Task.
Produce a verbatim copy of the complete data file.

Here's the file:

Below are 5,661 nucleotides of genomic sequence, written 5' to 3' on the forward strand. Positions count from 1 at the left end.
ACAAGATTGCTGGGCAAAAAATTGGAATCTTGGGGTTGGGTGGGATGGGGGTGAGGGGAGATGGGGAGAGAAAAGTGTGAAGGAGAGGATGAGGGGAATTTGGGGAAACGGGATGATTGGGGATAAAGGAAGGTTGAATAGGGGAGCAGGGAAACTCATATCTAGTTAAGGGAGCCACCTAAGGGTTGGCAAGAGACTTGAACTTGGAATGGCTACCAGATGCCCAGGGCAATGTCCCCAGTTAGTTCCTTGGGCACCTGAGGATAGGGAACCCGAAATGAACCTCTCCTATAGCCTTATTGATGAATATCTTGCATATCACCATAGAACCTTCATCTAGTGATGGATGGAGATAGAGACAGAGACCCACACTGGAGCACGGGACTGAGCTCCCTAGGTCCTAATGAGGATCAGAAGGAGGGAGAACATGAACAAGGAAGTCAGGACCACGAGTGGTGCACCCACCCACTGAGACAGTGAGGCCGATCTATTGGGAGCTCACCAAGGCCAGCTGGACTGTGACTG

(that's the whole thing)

Below are 5,661 nucleotides of genomic sequence, written 5' to 3' on the forward strand. Positions count from 1 at the left end.
ACAAGATTGCTGGGCAAAAAATTGGAATCTTGGGGTTGGGTGGGATGGGGGTGAGGGGAGATGGGGAGAGAAAAGTGTGAAGGAGAGGATGAGGGGAATTTGGGGAAACGGGATGATTGGGGATAAAGGAAGGTTGAATAGGGGAGCAGGGAAACTCATATCTAGTTAAGGGAGCCACCTAAGGGTTGGCAAGAGACTTGAACTTGGAATGGCTACCAGATGCCCAGGGCAATGTCCCCAGTTAGTTCCTTGGGCACCTGAGGATAGGGAACCCGAAATGAACCTCTCCTATAGCCTTATTGATGAATATCTTGCATATCACCATAGAACCTTCATCTAGTGATGGATGGAGATAGAGACAGAGACCCACACTGGAGCACGGGACTGAGCTCCCTAGGTCCTAATGAGGATCAGAAGGAGGGAGAACATGAACAAGGAAGTCAGGACCACGAGTGGTGCACCCACCCACTGAGACAGTGAGGCCGATCTATTGGGAGCTCACCAAGGCCAGCTGGACTGTGACTG